Weeks after some of China’s major social media platforms started to display users’ IP addresses, users are turning to paid services on e-commerce platforms to hide their locations.
E-commerce sellers were offering virtual private network, or VPN, services to change IP addresses to other domestic locations, Sixth Tone’s sister publication, The Paper, reported Sunday. Vendors set up such services for a short period of time or longer for about 150 yuan ($20) in annual fees.
Search results for some keywords involving such services were, however, blocked on major e-commerce platforms as of Tuesday afternoon.
Last month, several social media platforms — including microblogging site Weibo, social and messaging app WeChat, lifestyle platform Xiaohongshu, and short video app Douyin — started displaying user locations based on their IP addresses. Such information appears on a user’s profile page or alongside comments, and the feature cannot be turned off.
The country’s top internet regulator said the feature, along with other rules on user accounts, would allow social media platforms to combat disinformation and clean up cyberspace. The Cyberspace Administration of China published a draft document of the rule in October 2021 but hasn’t formally mandated platforms to implement it.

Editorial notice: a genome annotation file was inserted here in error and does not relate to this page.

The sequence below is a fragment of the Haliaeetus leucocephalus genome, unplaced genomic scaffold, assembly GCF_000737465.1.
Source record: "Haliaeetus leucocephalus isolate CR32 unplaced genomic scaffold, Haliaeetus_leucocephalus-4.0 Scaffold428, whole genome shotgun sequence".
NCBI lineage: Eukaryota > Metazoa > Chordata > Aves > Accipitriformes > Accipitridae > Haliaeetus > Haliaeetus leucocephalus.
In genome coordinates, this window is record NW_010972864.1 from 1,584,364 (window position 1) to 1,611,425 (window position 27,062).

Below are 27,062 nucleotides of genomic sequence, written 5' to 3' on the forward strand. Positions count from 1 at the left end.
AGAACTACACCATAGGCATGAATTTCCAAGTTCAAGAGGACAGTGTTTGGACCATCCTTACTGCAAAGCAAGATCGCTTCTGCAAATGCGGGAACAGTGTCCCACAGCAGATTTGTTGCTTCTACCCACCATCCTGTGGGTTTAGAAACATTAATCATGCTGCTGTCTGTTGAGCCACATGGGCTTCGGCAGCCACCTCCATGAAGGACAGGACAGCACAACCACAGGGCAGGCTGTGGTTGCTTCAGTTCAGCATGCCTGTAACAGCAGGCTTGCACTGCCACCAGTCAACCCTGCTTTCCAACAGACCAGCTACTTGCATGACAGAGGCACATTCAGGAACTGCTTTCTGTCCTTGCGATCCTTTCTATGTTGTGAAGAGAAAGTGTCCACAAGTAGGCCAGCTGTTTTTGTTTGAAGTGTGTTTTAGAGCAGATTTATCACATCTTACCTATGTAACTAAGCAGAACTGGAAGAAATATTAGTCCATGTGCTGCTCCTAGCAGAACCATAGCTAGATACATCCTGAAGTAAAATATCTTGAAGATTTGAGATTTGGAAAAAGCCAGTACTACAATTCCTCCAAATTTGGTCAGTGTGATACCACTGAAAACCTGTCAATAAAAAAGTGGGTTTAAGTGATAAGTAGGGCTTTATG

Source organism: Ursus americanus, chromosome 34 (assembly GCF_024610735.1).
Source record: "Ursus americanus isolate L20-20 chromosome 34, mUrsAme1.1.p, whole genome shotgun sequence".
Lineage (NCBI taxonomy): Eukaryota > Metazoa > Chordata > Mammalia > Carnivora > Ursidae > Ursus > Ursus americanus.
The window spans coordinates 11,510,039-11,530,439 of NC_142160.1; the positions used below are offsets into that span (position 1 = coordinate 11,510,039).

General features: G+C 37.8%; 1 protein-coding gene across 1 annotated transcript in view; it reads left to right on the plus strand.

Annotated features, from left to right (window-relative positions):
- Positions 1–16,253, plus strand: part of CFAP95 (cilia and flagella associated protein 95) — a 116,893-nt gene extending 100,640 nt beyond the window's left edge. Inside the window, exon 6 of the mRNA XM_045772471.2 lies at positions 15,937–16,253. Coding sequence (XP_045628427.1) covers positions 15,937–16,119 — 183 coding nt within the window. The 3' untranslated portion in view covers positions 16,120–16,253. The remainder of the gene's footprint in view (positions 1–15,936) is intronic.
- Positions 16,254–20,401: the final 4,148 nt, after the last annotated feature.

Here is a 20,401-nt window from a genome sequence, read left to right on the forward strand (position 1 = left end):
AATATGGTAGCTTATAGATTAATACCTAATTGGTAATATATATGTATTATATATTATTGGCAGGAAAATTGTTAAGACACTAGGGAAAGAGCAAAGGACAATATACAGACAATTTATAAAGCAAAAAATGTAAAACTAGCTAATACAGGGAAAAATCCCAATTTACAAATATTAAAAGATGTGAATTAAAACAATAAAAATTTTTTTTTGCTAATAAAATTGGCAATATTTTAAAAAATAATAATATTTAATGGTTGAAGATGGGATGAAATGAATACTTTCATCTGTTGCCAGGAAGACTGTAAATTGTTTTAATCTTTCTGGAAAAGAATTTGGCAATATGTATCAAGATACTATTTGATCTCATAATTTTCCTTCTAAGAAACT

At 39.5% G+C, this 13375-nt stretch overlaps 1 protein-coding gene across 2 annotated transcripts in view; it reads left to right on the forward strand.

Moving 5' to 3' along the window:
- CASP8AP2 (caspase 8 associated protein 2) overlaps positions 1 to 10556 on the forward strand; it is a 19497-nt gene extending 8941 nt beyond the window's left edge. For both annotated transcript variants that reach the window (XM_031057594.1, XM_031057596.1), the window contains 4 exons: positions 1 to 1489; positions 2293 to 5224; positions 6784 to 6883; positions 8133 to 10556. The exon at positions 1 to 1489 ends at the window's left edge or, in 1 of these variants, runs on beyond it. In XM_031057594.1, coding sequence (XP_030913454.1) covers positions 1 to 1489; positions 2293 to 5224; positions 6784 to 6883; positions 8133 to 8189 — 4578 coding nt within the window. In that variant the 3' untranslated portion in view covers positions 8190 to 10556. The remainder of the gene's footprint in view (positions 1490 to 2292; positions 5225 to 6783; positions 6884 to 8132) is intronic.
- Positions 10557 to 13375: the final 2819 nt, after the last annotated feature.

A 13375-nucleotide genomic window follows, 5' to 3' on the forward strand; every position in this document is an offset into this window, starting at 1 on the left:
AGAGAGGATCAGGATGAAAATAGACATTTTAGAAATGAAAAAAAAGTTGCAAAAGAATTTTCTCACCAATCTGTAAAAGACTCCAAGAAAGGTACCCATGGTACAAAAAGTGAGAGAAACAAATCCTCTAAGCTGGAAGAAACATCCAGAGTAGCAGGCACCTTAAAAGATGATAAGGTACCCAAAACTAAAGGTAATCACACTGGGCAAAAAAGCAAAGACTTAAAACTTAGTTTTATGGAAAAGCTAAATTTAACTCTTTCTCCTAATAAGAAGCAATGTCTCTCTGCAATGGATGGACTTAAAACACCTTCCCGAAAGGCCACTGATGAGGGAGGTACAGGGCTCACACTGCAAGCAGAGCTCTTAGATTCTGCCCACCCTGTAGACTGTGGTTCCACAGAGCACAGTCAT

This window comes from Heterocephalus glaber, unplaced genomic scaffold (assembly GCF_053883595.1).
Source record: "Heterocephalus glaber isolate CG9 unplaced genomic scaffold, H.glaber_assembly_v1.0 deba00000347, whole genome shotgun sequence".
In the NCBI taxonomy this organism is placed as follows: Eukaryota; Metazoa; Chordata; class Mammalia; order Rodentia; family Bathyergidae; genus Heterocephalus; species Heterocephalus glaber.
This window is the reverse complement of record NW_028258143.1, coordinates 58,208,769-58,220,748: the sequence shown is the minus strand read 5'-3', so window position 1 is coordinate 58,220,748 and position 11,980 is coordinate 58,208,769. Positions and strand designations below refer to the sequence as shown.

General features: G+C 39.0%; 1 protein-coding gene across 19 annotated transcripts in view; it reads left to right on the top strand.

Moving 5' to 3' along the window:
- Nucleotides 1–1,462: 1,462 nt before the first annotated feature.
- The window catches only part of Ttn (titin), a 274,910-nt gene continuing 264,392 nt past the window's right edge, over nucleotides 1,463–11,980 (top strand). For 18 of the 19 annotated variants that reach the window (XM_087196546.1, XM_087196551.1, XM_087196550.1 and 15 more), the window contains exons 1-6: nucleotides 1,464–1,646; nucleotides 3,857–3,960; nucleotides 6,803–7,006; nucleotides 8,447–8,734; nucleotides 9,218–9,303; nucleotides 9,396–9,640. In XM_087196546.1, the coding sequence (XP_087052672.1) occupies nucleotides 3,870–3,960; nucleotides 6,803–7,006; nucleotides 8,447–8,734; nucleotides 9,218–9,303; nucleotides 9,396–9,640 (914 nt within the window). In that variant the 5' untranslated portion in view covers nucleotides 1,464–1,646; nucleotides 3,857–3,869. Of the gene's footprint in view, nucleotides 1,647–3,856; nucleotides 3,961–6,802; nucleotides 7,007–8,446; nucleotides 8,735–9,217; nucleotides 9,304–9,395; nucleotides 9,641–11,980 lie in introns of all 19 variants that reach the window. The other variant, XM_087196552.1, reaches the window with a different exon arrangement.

Reactions to social media sites displaying user locations have been mixed online. Supporters said the feature would curb misinformation, while others argued it violates personal privacy.
Authorities have long been cracking down on unauthorized VPN services allowing users in the Chinese mainland to bypass restrictions and access blocked websites deemed “vulgar” and “illegal.” Those selling or purchasing the services have sometimes been slapped with fines and “administrative penalties.”
Editor: Bibek Bhandari.
(Header image: Fantastic Graphics/VCG, reedited by Sixth Tone)